The individual mandate that requires every U.S. citizen to have health insurance by 2014 has become the lightning rod of controversy of the Patient Protection and Affordable Care Act.
Nina Owcharenko, director of health policy studies at The Heritage Foundation, called the individual mandate “the poster child for what is wrong with the new health care law.”
Michigan became one of the first battlegrounds for its legality. Last month, a U.S. district judge in Detroit ruled that the individual mandate was constitutional.
The Thomas More Law Center filed the complaint. Rob Muise, senior trial counsel for TMLC, filed a notice to appeal, and the case has been sent to the U.S. Court of Appeals. He said the appellate court could take from six months to a year to make a decision.
"The chances are very good (for an appeal)," Muise said. "If they uphold it, there really are no limits to Congress's power under the Commerce Clause."
Since the bill was passed, more and more analysis is being done over just what impact the mandate will have.
Michael Tanner, senior fellow at the Cato Institute, released his analysis of the mandate’s far-reaching effects.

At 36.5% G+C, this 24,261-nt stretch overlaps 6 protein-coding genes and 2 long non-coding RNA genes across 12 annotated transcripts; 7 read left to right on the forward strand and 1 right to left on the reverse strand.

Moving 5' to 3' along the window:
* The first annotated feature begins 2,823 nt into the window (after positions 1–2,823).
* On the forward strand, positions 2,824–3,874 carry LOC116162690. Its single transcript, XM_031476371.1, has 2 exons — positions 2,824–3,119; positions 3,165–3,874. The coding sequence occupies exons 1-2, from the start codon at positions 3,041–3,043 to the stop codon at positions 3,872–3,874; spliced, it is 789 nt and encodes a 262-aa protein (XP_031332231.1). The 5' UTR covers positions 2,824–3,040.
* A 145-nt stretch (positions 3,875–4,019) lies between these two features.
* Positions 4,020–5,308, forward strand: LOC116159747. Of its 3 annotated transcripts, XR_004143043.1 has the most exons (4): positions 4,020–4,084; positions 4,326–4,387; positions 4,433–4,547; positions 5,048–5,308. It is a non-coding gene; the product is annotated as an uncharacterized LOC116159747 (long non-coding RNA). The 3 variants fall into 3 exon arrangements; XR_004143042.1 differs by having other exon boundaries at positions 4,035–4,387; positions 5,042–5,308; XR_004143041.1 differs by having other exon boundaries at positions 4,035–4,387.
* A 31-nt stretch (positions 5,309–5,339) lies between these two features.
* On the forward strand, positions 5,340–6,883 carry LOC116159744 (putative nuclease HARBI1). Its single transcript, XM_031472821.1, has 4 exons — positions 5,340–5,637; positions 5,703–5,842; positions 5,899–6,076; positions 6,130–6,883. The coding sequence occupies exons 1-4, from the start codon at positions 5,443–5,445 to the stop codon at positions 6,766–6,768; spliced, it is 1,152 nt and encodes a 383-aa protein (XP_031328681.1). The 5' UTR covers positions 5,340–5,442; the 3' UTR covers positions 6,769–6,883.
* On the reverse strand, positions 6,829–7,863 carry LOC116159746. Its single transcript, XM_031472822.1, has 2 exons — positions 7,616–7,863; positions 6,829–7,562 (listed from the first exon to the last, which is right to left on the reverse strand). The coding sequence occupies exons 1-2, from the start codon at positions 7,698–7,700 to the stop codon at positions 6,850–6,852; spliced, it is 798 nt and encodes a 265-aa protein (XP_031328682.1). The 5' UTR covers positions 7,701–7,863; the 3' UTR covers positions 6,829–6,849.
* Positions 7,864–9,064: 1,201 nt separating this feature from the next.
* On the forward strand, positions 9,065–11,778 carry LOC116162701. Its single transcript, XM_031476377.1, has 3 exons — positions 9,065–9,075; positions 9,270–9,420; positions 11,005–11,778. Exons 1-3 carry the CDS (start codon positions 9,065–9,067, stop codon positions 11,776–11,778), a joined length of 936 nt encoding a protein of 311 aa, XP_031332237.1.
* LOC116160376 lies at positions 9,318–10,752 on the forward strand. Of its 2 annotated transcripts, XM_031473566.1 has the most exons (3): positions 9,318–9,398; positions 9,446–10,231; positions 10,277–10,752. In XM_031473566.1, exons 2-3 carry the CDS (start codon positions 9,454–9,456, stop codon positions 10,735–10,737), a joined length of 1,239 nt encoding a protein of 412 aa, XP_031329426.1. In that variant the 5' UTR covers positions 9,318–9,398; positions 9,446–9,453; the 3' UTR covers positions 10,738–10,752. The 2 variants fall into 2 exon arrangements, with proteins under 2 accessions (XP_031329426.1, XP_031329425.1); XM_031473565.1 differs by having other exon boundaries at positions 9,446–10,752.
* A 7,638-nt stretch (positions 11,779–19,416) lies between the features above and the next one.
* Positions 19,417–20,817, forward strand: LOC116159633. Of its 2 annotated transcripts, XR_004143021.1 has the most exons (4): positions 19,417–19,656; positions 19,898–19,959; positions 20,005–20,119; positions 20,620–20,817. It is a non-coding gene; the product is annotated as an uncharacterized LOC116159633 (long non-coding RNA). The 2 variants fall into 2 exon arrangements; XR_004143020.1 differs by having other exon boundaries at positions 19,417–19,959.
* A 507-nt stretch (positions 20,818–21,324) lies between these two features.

Tanner states that simply having insurance is not enough to escape the penalty. Plans will require such services as "ambulatory patient services, emergency services, hospitalization; maternity and newborn care, mental health and substance abuse treatment; prescription drugs; rehabilitative and habitative services; laboratory services; preventative services; wellness services; chronic disease management; pediatric services, and dental and vision care for children."
Failure to comply will result in a fine equal to 1 percent of income. The penalty increases to 2 percent in 2015, and finally to 2.5 percent in 2016.
In 2016, the minimum penalty for an uninsured family of four (children count as half an adult) will be $2,085, according to Tanner.
Those people who choose to go without health care could risk losing their income tax return if they don’t pay the fine. The IRS could withhold refunds to those who don’t pay, as was suggested by Steven Miller, an IRS Deputy Commissioner for Services and Enforcement.
According to the Congressional Budget Office, four million people will face penalties in 2016. The federal government projects this will raise $17 billion from penalties by 2019.